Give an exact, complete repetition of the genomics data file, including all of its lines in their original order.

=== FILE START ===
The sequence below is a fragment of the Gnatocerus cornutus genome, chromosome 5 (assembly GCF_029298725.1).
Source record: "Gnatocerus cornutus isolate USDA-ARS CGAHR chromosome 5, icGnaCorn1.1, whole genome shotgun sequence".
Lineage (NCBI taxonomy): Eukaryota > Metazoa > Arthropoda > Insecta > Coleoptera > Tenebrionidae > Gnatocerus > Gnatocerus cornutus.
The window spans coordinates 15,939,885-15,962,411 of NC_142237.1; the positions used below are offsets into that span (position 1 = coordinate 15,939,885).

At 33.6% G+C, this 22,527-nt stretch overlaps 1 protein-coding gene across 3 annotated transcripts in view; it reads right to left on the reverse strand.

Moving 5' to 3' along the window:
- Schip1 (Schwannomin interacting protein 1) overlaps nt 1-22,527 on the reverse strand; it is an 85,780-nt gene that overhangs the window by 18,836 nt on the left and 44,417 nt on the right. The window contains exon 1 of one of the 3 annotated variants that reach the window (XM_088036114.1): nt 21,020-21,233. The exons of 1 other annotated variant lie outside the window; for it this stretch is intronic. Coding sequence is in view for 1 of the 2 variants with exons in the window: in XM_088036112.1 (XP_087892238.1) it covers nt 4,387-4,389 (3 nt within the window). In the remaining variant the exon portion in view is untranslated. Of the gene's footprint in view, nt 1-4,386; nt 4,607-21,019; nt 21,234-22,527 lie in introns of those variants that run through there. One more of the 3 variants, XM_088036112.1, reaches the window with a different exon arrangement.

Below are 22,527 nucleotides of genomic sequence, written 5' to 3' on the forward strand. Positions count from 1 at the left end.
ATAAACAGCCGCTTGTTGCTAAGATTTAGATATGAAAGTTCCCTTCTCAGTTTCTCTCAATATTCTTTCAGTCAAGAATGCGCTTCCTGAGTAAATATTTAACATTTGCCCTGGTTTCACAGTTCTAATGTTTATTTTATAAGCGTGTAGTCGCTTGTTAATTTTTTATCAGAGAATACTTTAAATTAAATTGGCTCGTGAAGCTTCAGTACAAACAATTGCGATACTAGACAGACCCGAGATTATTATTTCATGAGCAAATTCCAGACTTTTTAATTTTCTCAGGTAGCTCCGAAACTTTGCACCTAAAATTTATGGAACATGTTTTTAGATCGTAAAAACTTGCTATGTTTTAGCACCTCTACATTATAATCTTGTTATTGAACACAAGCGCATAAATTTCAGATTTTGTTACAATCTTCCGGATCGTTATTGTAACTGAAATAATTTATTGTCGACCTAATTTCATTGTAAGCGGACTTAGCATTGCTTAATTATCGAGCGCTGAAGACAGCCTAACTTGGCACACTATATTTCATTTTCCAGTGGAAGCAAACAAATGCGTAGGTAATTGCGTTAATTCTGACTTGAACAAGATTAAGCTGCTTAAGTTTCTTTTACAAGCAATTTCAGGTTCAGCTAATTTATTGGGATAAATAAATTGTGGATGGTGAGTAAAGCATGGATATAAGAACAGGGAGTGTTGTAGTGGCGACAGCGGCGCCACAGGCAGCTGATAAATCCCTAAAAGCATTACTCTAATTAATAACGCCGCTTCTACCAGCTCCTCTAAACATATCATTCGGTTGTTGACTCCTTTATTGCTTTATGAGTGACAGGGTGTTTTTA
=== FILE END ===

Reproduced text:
The sequence below is a fragment of the Gnatocerus cornutus genome, chromosome 5 (assembly GCF_029298725.1).
Source record: "Gnatocerus cornutus isolate USDA-ARS CGAHR chromosome 5, icGnaCorn1.1, whole genome shotgun sequence".
Lineage (NCBI taxonomy): Eukaryota > Metazoa > Arthropoda > Insecta > Coleoptera > Tenebrionidae > Gnatocerus > Gnatocerus cornutus.
The window spans coordinates 15,939,885-15,962,411 of NC_142237.1; the positions used below are offsets into that span (position 1 = coordinate 15,939,885).

At 33.6% G+C, this 22,527-nt stretch overlaps 1 protein-coding gene across 3 annotated transcripts in view; it reads right to left on the reverse strand.

Moving 5' to 3' along the window:
- Schip1 (Schwannomin interacting protein 1) overlaps nt 1-22,527 on the reverse strand; it is an 85,780-nt gene that overhangs the window by 18,836 nt on the left and 44,417 nt on the right. The window contains exon 1 of one of the 3 annotated variants that reach the window (XM_088036114.1): nt 21,020-21,233. The exons of 1 other annotated variant lie outside the window; for it this stretch is intronic. Coding sequence is in view for 1 of the 2 variants with exons in the window: in XM_088036112.1 (XP_087892238.1) it covers nt 4,387-4,389 (3 nt within the window). In the remaining variant the exon portion in view is untranslated. Of the gene's footprint in view, nt 1-4,386; nt 4,607-21,019; nt 21,234-22,527 lie in introns of those variants that run through there. One more of the 3 variants, XM_088036112.1, reaches the window with a different exon arrangement.

Below are 22,527 nucleotides of genomic sequence, written 5' to 3' on the forward strand. Positions count from 1 at the left end.
ATAAACAGCCGCTTGTTGCTAAGATTTAGATATGAAAGTTCCCTTCTCAGTTTCTCTCAATATTCTTTCAGTCAAGAATGCGCTTCCTGAGTAAATATTTAACATTTGCCCTGGTTTCACAGTTCTAATGTTTATTTTATAAGCGTGTAGTCGCTTGTTAATTTTTTATCAGAGAATACTTTAAATTAAATTGGCTCGTGAAGCTTCAGTACAAACAATTGCGATACTAGACAGACCCGAGATTATTATTTCATGAGCAAATTCCAGACTTTTTAATTTTCTCAGGTAGCTCCGAAACTTTGCACCTAAAATTTATGGAACATGTTTTTAGATCGTAAAAACTTGCTATGTTTTAGCACCTCTACATTATAATCTTGTTATTGAACACAAGCGCATAAATTTCAGATTTTGTTACAATCTTCCGGATCGTTATTGTAACTGAAATAATTTATTGTCGACCTAATTTCATTGTAAGCGGACTTAGCATTGCTTAATTATCGAGCGCTGAAGACAGCCTAACTTGGCACACTATATTTCATTTTCCAGTGGAAGCAAACAAATGCGTAGGTAATTGCGTTAATTCTGACTTGAACAAGATTAAGCTGCTTAAGTTTCTTTTACAAGCAATTTCAGGTTCAGCTAATTTATTGGGATAAATAAATTGTGGATGGTGAGTAAAGCATGGATATAAGAACAGGGAGTGTTGTAGTGGCGACAGCGGCGCCACAGGCAGCTGATAAATCCCTAAAAGCATTACTCTAATTAATAACGCCGCTTCTACCAGCTCCTCTAAACATATCATTCGGTTGTTGACTCCTTTATTGCTTTATGAGTGACAGGGTGTTTTTA